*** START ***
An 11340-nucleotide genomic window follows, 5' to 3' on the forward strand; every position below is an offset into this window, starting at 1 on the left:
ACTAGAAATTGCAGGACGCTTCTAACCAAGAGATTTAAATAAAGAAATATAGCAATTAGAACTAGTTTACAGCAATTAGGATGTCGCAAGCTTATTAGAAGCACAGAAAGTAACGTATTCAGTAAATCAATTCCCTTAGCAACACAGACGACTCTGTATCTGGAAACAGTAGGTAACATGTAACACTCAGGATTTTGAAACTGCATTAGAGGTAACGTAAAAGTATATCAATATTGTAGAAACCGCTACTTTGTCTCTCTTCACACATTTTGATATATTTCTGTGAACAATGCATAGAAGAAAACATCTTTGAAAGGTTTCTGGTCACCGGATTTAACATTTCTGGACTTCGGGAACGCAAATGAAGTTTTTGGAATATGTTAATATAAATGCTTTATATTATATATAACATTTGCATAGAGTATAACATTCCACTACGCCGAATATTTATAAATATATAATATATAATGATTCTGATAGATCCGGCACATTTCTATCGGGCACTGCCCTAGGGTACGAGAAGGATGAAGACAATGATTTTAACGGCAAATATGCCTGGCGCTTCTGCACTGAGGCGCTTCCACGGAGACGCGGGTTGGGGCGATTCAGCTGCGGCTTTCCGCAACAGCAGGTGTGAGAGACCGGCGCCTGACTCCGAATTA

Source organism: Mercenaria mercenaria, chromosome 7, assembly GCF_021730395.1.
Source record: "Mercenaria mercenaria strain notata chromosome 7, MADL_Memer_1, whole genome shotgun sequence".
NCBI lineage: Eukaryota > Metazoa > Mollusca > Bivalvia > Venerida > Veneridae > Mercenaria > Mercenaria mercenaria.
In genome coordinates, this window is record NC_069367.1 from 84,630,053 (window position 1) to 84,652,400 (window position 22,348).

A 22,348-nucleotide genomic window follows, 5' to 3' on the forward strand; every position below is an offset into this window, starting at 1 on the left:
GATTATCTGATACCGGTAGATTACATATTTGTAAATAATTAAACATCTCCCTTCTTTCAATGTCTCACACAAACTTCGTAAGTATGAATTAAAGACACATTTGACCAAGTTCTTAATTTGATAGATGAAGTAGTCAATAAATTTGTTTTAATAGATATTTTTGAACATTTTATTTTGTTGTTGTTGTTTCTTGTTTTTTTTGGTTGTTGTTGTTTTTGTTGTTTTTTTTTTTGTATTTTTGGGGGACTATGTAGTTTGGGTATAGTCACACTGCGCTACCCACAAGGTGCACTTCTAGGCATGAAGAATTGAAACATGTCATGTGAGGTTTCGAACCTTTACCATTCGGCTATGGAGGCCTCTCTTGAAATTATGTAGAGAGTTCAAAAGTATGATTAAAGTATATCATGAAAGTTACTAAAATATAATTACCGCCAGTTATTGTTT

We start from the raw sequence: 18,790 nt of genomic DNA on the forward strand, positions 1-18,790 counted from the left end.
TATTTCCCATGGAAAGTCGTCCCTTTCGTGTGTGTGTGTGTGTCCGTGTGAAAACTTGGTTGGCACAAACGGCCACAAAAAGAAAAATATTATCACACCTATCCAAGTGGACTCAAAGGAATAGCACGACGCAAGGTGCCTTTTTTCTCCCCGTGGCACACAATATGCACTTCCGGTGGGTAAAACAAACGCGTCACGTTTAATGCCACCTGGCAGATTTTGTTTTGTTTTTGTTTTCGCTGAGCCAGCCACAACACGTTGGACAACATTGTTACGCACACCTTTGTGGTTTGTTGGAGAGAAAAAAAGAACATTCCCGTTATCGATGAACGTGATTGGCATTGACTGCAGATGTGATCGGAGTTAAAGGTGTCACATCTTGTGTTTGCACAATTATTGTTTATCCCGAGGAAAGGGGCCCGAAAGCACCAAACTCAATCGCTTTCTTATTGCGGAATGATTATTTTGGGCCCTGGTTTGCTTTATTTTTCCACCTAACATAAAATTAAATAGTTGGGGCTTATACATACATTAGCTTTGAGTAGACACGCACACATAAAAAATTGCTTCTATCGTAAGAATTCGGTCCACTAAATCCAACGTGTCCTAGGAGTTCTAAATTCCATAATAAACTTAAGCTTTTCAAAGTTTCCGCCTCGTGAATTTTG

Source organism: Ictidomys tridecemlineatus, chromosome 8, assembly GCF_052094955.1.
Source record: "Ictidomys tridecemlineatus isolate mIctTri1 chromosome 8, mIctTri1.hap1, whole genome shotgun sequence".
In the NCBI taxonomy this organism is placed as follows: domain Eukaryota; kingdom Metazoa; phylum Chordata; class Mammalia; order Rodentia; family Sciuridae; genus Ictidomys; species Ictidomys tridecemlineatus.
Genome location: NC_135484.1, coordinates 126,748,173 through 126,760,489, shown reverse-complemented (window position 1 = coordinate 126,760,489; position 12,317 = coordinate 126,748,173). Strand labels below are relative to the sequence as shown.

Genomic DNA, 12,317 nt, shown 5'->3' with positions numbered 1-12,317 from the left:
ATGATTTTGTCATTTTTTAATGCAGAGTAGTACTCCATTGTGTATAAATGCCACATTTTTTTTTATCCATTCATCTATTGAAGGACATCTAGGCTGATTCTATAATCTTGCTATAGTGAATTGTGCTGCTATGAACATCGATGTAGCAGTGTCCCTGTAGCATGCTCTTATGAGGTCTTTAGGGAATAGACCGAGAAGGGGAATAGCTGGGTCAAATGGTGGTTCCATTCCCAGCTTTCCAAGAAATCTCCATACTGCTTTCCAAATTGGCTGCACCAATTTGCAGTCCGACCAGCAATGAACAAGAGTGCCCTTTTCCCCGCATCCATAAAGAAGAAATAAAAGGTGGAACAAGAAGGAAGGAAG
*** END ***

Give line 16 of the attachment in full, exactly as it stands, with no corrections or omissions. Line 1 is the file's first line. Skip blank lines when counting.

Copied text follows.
ATGATTTTGTCATTTTTTAATGCAGAGTAGTACTCCATTGTGTATAAATGCCACATTTTTTTTTATCCATTCATCTATTGAAGGACATCTAGGCTGATTCTATAATCTTGCTATAGTGAATTGTGCTGCTATGAACATCGATGTAGCAGTGTCCCTGTAGCATGCTCTTATGAGGTCTTTAGGGAATAGACCGAGAAGGGGAATAGCTGGGTCAAATGGTGGTTCCATTCCCAGCTTTCCAAGAAATCTCCATACTGCTTTCCAAATTGGCTGCACCAATTTGCAGTCCGACCAGCAATGAACAAGAGTGCCCTTTTCCCCGCATCCATAAAGAAGAAATAAAAGGTGGAACAAGAAGGAAGGAAG